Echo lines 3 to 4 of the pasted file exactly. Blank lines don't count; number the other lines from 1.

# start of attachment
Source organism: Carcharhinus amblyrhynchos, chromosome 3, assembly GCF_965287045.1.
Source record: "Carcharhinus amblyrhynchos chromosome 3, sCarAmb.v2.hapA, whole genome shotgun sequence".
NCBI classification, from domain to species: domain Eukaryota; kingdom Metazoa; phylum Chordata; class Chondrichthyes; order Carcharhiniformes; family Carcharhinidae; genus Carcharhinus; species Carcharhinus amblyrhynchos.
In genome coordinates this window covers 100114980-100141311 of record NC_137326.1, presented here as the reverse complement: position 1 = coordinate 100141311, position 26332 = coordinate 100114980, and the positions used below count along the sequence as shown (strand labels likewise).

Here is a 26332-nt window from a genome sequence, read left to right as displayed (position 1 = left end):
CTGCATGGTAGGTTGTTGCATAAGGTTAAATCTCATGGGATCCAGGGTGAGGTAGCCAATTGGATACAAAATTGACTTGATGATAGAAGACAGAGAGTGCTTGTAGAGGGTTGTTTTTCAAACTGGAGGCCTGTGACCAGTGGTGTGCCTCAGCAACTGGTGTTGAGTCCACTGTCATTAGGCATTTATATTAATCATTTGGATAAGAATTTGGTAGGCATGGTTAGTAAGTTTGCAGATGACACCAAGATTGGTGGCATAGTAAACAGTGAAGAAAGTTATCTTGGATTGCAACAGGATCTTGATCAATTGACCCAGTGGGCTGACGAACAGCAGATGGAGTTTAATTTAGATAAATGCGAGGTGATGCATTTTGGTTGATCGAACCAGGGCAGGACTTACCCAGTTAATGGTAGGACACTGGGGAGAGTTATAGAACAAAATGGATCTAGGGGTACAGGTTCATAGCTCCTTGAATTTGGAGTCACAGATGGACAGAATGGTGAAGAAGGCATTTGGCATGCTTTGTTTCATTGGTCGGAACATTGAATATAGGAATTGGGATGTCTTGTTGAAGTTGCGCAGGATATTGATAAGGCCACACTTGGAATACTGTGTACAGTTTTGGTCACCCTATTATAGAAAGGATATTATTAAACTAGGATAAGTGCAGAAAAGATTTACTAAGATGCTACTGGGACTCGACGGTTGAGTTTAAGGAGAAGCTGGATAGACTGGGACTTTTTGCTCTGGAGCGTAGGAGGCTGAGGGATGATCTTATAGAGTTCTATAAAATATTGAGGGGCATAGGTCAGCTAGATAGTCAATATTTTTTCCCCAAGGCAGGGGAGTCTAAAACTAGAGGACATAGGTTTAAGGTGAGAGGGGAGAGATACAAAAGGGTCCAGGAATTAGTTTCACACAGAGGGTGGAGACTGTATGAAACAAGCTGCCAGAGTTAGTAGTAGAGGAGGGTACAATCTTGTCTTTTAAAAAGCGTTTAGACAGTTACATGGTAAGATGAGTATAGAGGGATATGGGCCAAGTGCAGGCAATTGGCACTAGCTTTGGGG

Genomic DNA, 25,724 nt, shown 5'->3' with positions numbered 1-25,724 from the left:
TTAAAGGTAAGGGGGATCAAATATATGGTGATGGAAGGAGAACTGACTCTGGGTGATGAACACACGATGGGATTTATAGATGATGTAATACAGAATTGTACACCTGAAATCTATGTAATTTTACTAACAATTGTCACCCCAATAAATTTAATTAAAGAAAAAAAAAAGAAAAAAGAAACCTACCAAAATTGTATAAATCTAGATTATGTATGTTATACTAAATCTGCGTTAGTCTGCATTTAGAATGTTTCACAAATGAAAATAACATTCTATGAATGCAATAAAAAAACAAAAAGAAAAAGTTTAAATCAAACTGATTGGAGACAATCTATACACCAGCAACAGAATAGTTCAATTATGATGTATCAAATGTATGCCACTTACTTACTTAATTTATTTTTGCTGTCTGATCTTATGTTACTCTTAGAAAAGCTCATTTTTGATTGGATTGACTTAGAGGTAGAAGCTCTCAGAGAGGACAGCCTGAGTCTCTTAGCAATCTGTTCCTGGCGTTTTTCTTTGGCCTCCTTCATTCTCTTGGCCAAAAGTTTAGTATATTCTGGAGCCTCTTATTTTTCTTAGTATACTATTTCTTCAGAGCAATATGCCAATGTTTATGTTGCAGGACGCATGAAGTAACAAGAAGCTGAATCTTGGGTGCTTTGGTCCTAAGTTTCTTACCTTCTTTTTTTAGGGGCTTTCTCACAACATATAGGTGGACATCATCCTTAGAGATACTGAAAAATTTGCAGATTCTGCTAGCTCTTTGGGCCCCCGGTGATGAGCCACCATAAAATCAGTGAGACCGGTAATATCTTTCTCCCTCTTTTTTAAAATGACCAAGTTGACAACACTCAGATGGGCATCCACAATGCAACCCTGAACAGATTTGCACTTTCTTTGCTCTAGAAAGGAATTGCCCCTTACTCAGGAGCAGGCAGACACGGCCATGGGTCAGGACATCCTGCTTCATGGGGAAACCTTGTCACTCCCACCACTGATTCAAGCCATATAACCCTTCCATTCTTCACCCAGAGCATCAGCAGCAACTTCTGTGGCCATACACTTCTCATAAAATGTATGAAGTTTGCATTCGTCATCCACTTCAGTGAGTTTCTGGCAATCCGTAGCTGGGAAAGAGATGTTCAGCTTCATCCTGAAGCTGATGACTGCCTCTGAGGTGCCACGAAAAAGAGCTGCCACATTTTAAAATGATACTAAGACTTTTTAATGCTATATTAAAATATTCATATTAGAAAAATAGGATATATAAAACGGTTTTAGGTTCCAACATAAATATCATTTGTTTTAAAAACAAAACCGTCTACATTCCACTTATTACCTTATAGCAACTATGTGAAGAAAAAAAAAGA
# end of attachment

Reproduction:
NCBI classification, from domain to species: domain Eukaryota; kingdom Metazoa; phylum Chordata; class Chondrichthyes; order Carcharhiniformes; family Carcharhinidae; genus Carcharhinus; species Carcharhinus amblyrhynchos.
In genome coordinates this window covers 100114980-100141311 of record NC_137326.1, presented here as the reverse complement: position 1 = coordinate 100141311, position 26332 = coordinate 100114980, and the positions used below count along the sequence as shown (strand labels likewise).